Tech­nol­ogy ex­ists to solve bor­der prob­lem

Western Morning News - - Letters -

I am amazed that such an idea, drag­ging in the

Cus­toms Union has been se­ri­ously pro­posed by our side. But the whole idea is to keep us in it to neu­tralise any com­pet­i­tive ad­van­tage over the EU in the fu­ture.

Ire­land has a bor­der, and chooses to re­main in the EU. They never had any guar­an­tee the UK would not leave at some point, so it’s rea­son­able to ask that some con­ces­sion be made to the re­al­ity of this back­ground, by all con­cerned.

I do not know the de­tails of the Good Fri­day Agree­ment. But it’s been pointed out reg­u­larly the tech­nol­ogy ex­ists to deal with all the as­pects of trad­ing across in­ter­na­tional borders, be­hind the scenes and “in­vis­i­bly“, as I un­der­stand the mean­ing of the word.

If lor­ries are cross­ing the UK from non-EU coun­tries with goods for the Ir­ish Repub­lic, I don’t see why any cus­toms re­quire­ments can’t be dealt with elec­tron­i­cally, as is the case al­ready. But, surely, the vast ma­jor­ity of trade traf­fic will be lor­ries pass­ing through the (now non-EU) UK from the EU main­land. In the ab­sence of cus­toms or tar­iff re­quire­ments, the only need might be for them to be tracked and in­de­pen­dently “bonded” with a large lock to en­sure the ar­range­ment is strictly kept to.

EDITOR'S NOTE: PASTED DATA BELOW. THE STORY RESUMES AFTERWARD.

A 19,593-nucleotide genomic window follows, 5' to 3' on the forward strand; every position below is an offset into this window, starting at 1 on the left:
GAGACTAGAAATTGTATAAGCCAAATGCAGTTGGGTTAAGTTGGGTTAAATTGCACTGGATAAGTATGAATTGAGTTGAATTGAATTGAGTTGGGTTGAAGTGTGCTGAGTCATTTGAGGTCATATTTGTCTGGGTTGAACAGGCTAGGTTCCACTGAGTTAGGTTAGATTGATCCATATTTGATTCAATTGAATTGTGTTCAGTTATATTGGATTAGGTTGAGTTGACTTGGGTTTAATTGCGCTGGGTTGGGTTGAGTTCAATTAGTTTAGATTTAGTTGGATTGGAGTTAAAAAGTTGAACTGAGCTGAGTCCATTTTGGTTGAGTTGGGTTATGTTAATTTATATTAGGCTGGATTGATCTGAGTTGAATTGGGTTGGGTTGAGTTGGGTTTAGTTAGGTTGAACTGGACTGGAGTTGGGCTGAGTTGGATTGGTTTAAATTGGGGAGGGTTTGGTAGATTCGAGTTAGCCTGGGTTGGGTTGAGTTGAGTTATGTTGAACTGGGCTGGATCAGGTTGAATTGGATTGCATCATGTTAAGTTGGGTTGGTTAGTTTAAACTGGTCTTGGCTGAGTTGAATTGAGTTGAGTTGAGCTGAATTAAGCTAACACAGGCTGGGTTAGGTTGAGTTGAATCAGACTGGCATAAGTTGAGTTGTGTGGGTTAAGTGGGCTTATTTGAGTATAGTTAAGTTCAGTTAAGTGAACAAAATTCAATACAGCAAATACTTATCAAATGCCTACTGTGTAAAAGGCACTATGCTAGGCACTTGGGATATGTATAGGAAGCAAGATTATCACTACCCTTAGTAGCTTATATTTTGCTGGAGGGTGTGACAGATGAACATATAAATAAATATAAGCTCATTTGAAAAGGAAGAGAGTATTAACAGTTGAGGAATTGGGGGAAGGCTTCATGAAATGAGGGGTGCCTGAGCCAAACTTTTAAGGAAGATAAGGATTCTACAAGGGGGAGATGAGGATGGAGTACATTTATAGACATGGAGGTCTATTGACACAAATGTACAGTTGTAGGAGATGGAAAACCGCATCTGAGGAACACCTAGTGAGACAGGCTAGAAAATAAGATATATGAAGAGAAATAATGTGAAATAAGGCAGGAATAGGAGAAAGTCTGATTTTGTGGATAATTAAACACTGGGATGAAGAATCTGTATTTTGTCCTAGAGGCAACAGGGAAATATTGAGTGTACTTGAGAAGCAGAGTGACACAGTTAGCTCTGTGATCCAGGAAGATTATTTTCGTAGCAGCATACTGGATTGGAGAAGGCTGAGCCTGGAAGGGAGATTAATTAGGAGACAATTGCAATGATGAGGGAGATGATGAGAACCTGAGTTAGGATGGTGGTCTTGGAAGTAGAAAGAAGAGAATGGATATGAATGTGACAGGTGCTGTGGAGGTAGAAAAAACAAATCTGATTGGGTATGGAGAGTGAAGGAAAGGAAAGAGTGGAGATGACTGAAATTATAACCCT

I can not see how elec­tronic, in­ter­net-man­aged, bor­der trad­ing ar­range­ments can se­ri­ously be de­scribed as a “hard bor­der“, ex­cept by those look­ing to de­rail Brexit by any pos­si­ble means.

Ian Phillips


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